Election Day 2020 has come and gone. I’m writing on November 4, the day after the election, and millions of mail-in ballots are still being counted, leaving the results of the presidential election undecided. We are in a liminal moment, waiting, feeling unsettled, or as one humorist quipped, “It’s like the entire nation is on the Maury Show waiting breathlessly to learn who the father will be.” For us Christians, thankfully, that question (“Who is my father?”) has long been answered, as I wrote about here and in the previous posts in this week’s Current Events five-part blog series on what Christians should do after we vote. As followers of Jesus, it is almost certainly more consequential how we live after we vote than who we voted for. If you haven’t read the previous posts, you can start with the first one here.
My wife, Michelle, has been reading the book, Love Kindness by Barry Corey, and I want to share a few statements he makes that are very helpful as we think about how to be the body of Christ once the election is over.
Corey writes, “Kindness has become far too often a forgotten virtue. Christians often bypass kindness to begin a shouting match, or we just talk among ourselves about how awful the other side is. We rant before we relate.”
Pope Francis, in The Joy of the Gospel, talks about this too, reminding us of Jesus’ words in John 13:34-35, “By this all men will know that you are my disciples, that you love one another.” Then he goes on to say that we, church, are people on a boat heading in the same direction. That image got me thinking that too often we are like people on a boat headed in the same direction, but we have erected a wall down the middle of the boat so that the right side and left are divided. All they can do is yell at each other over the wall. We rant before we relate.
Imagine if your church sanctuary had a wall right down the middle. The right-leaning people sat on the right, and the left-leaning people sat on the left. Divided. Rarely interacting, except maybe on social media, where the tone is critical and attacking, furthering the divide, fortifying the wall. (That said, I need to mention a bit of an aside for those of you who are part of the family of Faith Church reading this: I have been so impressed with the way that you, though you have differing opinions on politics and many other matters, interact with one another keeping the most important thing the most important thing: our love of Jesus and our heart to follow him.)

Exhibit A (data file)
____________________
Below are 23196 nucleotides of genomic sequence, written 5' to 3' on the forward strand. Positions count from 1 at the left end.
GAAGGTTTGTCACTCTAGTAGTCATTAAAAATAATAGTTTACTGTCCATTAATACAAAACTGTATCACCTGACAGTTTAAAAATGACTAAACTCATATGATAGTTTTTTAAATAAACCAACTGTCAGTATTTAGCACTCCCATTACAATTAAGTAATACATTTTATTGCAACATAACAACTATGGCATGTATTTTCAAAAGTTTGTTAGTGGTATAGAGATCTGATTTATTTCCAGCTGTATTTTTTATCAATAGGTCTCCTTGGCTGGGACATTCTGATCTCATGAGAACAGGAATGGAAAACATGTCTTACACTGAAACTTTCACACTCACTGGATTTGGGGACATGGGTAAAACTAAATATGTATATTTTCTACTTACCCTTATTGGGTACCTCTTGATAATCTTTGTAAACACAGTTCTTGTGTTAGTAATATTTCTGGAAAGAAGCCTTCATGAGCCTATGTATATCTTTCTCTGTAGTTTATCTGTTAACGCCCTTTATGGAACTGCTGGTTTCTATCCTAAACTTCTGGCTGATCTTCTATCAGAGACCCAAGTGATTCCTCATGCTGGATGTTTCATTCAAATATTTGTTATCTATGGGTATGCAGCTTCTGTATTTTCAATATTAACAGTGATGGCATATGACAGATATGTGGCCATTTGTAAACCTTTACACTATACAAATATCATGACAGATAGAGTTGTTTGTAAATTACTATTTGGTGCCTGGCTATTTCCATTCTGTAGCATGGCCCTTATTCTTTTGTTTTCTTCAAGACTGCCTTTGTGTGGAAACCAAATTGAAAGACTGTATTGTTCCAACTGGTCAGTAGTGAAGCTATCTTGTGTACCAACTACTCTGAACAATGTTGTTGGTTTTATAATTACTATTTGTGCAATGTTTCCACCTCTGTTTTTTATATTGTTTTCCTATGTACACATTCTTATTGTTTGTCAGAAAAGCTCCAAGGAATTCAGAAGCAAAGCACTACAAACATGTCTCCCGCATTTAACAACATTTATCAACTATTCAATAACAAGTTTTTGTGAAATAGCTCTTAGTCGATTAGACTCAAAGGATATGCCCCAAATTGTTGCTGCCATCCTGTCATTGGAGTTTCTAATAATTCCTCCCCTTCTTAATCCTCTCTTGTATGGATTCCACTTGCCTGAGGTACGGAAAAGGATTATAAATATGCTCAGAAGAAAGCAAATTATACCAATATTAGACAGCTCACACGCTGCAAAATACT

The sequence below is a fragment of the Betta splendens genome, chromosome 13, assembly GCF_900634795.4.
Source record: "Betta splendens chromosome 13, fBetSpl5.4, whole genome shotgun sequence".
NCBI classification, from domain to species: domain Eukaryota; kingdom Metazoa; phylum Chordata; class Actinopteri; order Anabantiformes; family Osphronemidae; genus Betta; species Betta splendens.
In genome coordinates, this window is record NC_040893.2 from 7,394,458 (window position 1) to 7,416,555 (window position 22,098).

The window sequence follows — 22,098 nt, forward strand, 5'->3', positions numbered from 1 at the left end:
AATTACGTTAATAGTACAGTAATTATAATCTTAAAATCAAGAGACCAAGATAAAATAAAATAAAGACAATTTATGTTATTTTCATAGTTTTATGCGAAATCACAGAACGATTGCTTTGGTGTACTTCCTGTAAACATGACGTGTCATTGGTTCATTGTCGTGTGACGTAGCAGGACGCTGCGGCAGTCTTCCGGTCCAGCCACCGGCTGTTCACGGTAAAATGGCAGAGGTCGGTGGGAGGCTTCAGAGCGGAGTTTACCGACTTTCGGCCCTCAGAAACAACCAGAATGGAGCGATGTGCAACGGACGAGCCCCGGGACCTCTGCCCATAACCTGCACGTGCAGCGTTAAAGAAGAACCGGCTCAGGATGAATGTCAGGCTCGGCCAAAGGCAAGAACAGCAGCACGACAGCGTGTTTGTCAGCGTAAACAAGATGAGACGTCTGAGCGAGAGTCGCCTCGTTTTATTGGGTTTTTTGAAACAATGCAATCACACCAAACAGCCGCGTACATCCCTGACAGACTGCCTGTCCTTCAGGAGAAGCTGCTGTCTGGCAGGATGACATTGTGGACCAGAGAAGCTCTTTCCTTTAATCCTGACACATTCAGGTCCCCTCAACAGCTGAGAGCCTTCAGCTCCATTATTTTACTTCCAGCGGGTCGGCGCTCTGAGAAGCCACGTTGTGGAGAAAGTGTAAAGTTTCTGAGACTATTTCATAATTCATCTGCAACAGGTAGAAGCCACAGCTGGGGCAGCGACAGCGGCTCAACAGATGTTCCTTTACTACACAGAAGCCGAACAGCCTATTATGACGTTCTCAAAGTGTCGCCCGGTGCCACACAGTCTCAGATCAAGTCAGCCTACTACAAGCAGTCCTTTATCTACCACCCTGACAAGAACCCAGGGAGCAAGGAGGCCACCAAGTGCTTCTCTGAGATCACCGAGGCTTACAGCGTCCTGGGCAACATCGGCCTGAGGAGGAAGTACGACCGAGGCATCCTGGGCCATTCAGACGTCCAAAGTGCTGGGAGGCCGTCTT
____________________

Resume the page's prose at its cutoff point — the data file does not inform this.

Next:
Of course Faith Church doesn’t have a wall down the middle aisle of our sanctuary, and I’m guessing your church doesn’t either…and yet do we? Have you allowed a wall to be built in your heart and mind, blocking you from some in the body of Christ? Have you allowed bitterness and unkindness to grow inside you, directed toward those who think differently from you? We Christians must guard against allowing that kind of wall to be built. I suspect the origins of the wall are rooted in care. You care about the people in your church, and you want what you believe is in their best interest. But remember Pope Francis’ words. Do you rant before you relate? No one is going to convince another to think of something in a new way when their interactions with them are marked by arrogance and unkindness.
Corey goes on to suggest that “To be Christian, kindness must shape us and define us because we are seeing the other as someone made in the image of God.” In other words, we need to go back to the beginning, to the first chapter of the Bible where in Genesis 1:26-27, we read:
“26 Then God said, “Let us make man in our image, in our likeness, and let them rule over the fish of the sea and the birds of the air, over the livestock, over all the earth, and over all the creatures that move along the ground.” 27 So God created man in his own image, in the image of God he created him; he male and female he created them.”
Every single one of us. Image-bearers. People from the other political party? Image-bearers whom God created and loves. People from other religions that are not from the USA? Image-bearers whom God created and loves. People who practice habits you don’t approve of? Image-bearers whom God created and loves. Is that in the forefront of our mind when we are thinking of others?
Corey notes that, “In today’s polarized culture, we are often pulled toward one extreme or the other.” Corey calls these extremes, the soft center on one side and the hard edges on the other side. What does he mean by that? A soft center kind of person is wishy-washy, changing their beliefs, or uncertain about their beliefs. A hard edges person is harsh, attacking, judgemental. Christians should be neither.
So Corey proposes a third option. “Rather than the harshness of firm center and hard edges, or the weakness of a spongy center and soft edges, start with kindness. Kindness is the way to have a firm center, but soft edges.” To have that balanced third option, we can and should view people with kindness because they are made in the Image of God, loved deeply by God.
But what is kindness? Check back tomorrow, as I’ll try to describe this essential quality.